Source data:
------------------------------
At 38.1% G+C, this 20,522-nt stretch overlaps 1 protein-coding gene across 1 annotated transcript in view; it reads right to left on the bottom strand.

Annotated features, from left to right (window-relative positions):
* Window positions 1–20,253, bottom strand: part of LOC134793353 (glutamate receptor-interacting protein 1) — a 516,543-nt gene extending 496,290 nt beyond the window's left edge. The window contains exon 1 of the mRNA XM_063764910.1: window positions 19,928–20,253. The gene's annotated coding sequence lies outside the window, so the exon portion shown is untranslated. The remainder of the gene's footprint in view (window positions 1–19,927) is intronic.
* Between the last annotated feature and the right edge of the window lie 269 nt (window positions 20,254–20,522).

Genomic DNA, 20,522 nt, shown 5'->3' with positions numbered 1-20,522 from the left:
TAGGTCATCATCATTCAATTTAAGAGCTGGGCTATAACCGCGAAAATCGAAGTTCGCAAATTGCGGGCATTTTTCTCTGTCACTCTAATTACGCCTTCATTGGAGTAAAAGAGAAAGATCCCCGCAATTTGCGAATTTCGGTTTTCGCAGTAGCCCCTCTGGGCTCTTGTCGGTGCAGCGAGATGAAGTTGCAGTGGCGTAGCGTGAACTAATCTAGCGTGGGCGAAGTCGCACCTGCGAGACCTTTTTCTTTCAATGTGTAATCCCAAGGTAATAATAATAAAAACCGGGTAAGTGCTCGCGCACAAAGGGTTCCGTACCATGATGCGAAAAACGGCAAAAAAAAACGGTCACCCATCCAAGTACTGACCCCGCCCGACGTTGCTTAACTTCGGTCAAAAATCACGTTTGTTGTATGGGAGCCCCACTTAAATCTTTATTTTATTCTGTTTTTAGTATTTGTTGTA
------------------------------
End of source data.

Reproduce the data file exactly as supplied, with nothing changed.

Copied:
At 38.1% G+C, this 20,522-nt stretch overlaps 1 protein-coding gene across 1 annotated transcript in view; it reads right to left on the bottom strand.

Annotated features, from left to right (window-relative positions):
* Window positions 1–20,253, bottom strand: part of LOC134793353 (glutamate receptor-interacting protein 1) — a 516,543-nt gene extending 496,290 nt beyond the window's left edge. The window contains exon 1 of the mRNA XM_063764910.1: window positions 19,928–20,253. The gene's annotated coding sequence lies outside the window, so the exon portion shown is untranslated. The remainder of the gene's footprint in view (window positions 1–19,927) is intronic.
* Between the last annotated feature and the right edge of the window lie 269 nt (window positions 20,254–20,522).

Genomic DNA, 20,522 nt, shown 5'->3' with positions numbered 1-20,522 from the left:
TAGGTCATCATCATTCAATTTAAGAGCTGGGCTATAACCGCGAAAATCGAAGTTCGCAAATTGCGGGCATTTTTCTCTGTCACTCTAATTACGCCTTCATTGGAGTAAAAGAGAAAGATCCCCGCAATTTGCGAATTTCGGTTTTCGCAGTAGCCCCTCTGGGCTCTTGTCGGTGCAGCGAGATGAAGTTGCAGTGGCGTAGCGTGAACTAATCTAGCGTGGGCGAAGTCGCACCTGCGAGACCTTTTTCTTTCAATGTGTAATCCCAAGGTAATAATAATAAAAACCGGGTAAGTGCTCGCGCACAAAGGGTTCCGTACCATGATGCGAAAAACGGCAAAAAAAAACGGTCACCCATCCAAGTACTGACCCCGCCCGACGTTGCTTAACTTCGGTCAAAAATCACGTTTGTTGTATGGGAGCCCCACTTAAATCTTTATTTTATTCTGTTTTTAGTATTTGTTGTA